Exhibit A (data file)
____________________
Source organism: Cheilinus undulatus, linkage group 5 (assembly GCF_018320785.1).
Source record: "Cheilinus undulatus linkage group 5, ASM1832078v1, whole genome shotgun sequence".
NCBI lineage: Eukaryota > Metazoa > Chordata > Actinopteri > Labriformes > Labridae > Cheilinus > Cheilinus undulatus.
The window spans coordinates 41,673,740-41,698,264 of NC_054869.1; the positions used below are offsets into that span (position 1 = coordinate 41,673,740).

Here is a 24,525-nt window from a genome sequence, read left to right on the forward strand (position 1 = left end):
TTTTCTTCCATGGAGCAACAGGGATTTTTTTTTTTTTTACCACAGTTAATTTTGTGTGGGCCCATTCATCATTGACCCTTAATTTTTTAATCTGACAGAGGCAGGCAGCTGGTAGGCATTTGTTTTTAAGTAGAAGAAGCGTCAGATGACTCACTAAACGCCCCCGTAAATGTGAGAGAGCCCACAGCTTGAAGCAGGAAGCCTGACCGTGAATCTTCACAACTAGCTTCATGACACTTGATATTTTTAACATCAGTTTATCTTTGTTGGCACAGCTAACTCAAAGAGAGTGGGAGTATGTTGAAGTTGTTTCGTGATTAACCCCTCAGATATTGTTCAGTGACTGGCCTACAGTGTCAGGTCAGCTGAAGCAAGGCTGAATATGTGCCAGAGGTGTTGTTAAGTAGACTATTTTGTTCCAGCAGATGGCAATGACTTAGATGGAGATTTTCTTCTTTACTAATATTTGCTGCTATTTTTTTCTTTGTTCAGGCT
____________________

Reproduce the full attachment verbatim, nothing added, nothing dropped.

Source organism: Cheilinus undulatus, linkage group 5 (assembly GCF_018320785.1).
Source record: "Cheilinus undulatus linkage group 5, ASM1832078v1, whole genome shotgun sequence".
NCBI lineage: Eukaryota > Metazoa > Chordata > Actinopteri > Labriformes > Labridae > Cheilinus > Cheilinus undulatus.
The window spans coordinates 41,673,740-41,698,264 of NC_054869.1; the positions used below are offsets into that span (position 1 = coordinate 41,673,740).

Here is a 24,525-nt window from a genome sequence, read left to right on the forward strand (position 1 = left end):
TTTTCTTCCATGGAGCAACAGGGATTTTTTTTTTTTTTACCACAGTTAATTTTGTGTGGGCCCATTCATCATTGACCCTTAATTTTTTAATCTGACAGAGGCAGGCAGCTGGTAGGCATTTGTTTTTAAGTAGAAGAAGCGTCAGATGACTCACTAAACGCCCCCGTAAATGTGAGAGAGCCCACAGCTTGAAGCAGGAAGCCTGACCGTGAATCTTCACAACTAGCTTCATGACACTTGATATTTTTAACATCAGTTTATCTTTGTTGGCACAGCTAACTCAAAGAGAGTGGGAGTATGTTGAAGTTGTTTCGTGATTAACCCCTCAGATATTGTTCAGTGACTGGCCTACAGTGTCAGGTCAGCTGAAGCAAGGCTGAATATGTGCCAGAGGTGTTGTTAAGTAGACTATTTTGTTCCAGCAGATGGCAATGACTTAGATGGAGATTTTCTTCTTTACTAATATTTGCTGCTATTTTTTTCTTTGTTCAGGCT